Catherine Walsh

PARIS — Catherine Walsh, senior vice president of marketing for cosmetics and American licenses for Lancaster Group Worldwide, is getting mileage from her lineup.<BR><BR>She oversees such wide-ranging brands as Jennifer Lopez, Marc Jacobs,...

PARIS — Catherine Walsh, senior vice president of marketing for cosmetics and American licenses for Lancaster Group Worldwide, is getting mileage from her lineup.

She oversees such wide-ranging brands as Jennifer Lopez, Marc Jacobs, Kenneth Cole and Lancaster.

“My goal is to treat each brand with its own personality,” she said, “and to make sure that the business model is appropriate for the personality of the brand and the reach of the brand.”

That approach appears to be working beautifully. Last year in the U.S., Jennifer Lopez’s Glow by JLo women’s fragrance ranked fourth in sales, and Kenneth Cole’s Black for Women and Black for Men were each among the top 10 scents in their respective categories, according to Walsh.

Meanwhile, Marc Jacobs — which she calls a “jewel” at Lancaster — has a unique international following. And when it comes to the Lancaster brand, which has undergone a renaissance in everything from its packaging to its formulations, Walsh said she has high hopes.

“Over the next three years, we want to make Lancaster our most profitable brand and achieve double-digit increases in all four of its product categories,” she said. At present, Lancaster generates about as much business as Lopez.

In Europe, Walsh wishes to maintain Lancaster sun care’s prime position. The brand’s skin care showing there is expected to rise to 10 from 16. For makeup, she expects Lancaster will come in at the 11th spot, compared with its current 15th position.

Color cosmetics, she said, has long existed in the Lancaster line, but it hadn’t boasted a strong following. “So part of the renaissance was to leverage our technology in skin and sun care and to really bring it into the makeup category,” said Walsh.

In fragrance, she is excited about the brand’s first major initiative, called Aquazur.

Geographically speaking, there are no immediate plans for the Lancaster brand to enter the U.S. and Asian markets.

“Lancaster is a European brand with a wonderful history, and we’ll grow our market share first and foremost in Europe — in our own backyard,” said Walsh. “Once that’s achieved, then additional distribution opportunities will open, too.”

This story first appeared in the September 3, 2004 issue of WWD. Subscribe Today.

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She cited among the brand’s most successful products 365 Elixir, which was launched last September and became Lancaster’s second-best stockkeeping unit in value. Also in skin care, Lancaster will focus on antiaging items.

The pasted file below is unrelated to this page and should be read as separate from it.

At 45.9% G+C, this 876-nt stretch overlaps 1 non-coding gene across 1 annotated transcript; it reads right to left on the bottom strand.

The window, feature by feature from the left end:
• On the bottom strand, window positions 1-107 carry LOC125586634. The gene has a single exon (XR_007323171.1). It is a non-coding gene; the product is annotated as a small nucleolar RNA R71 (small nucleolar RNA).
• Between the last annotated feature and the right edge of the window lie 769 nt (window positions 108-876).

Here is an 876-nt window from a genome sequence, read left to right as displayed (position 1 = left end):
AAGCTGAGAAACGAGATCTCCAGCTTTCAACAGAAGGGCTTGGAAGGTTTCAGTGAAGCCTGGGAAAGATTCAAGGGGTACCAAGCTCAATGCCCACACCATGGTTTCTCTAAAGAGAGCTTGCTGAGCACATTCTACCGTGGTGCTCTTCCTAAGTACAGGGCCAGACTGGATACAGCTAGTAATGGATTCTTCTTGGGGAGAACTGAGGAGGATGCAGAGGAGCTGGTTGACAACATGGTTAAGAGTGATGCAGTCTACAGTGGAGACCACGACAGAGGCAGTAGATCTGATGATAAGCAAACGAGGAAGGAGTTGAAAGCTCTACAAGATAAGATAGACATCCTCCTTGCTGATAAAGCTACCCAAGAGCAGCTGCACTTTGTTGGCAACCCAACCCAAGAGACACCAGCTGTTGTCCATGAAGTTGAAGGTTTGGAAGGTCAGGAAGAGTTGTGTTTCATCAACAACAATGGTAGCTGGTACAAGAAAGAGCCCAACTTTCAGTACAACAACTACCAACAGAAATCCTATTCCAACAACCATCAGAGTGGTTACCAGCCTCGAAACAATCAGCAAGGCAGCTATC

The company will potentially tap into new sun care categories. And in makeup, its focus is to be on lipstick and foundation.

Walsh doesn’t underestimate the challenge of restoring the Lancaster brand to its former glory. “The hardest thing in the world,” she said, “is to convince someone that a brand this old is relevant and hot and young again. But I think our plan is extremely well focused.”

As for Jennifer Lopez, it is a name that has been relevant and hot since its launch.

“It’s a celebrity brand,” said Walsh, “so when the celebrity’s hot, you’ve got to move with it.”

That means creating products that grab the attention of consumers. For Lopez, in April the company launched BodyGlow, which is “off to a great start,” said Walsh. “Consumers love the idea of being able to get a bronzer that gives them Jennifer’s golden skin.”

Among Lopez’s strongest markets are the U.S., Germany, the U.K. and travel retail.

A new women’s scent is also slated for a spring launch in the U.S.

All this should translate into strong growth. “With Lopez, the plan is to have a single-digit increase over the next three years — but a high-single-digit increase,” said Walsh.

When it comes to Kenneth Cole, Walsh exclaims: “What a great success. I am just so psyched.”

The aim is for the brand to clock high double-digit gains over the next three years.

“It’s an extremely aggressive pipeline, which is due to the different franchises under the Kenneth Cole umbrella — Kenneth Cole and Reaction — which both allow us to launch multiple fragrances,” she said.

For Marc Jacobs, which started from a smaller base than the other brands she oversees, Walsh expects “to triple the business over the next three years.” She said the brand — which starting this fall will include the Blush Marc Jacobs scent — requires a careful distribution strategy.

“Marc Jacobs needs to be treated like a good specialty store brand,” she said, “and we thought that the distribution became too broad, too fast. When it launches in fall 2004, I’m hoping that Blush will reenergize the existing men’s and women’s business, because we’re treating it in the right way.”

Also adding to the brand’s allure, said Walsh, are ancillaries that are “quite unique.” Among the bestsellers are hair shine and body butter.

Of all Walsh’s brands, Marc Jacobs enjoys what she calls “a unique mix of markets,” with particularly strong business in the U.S., travel retail, the U.K., Japan and France.

Looking ahead, does Walsh believe her cosmetics and American licenses division has room for additional brands? She responds to the question with characteristic enthusiasm.

“Bring ’em on,” said Walsh. “Bring ’em on.”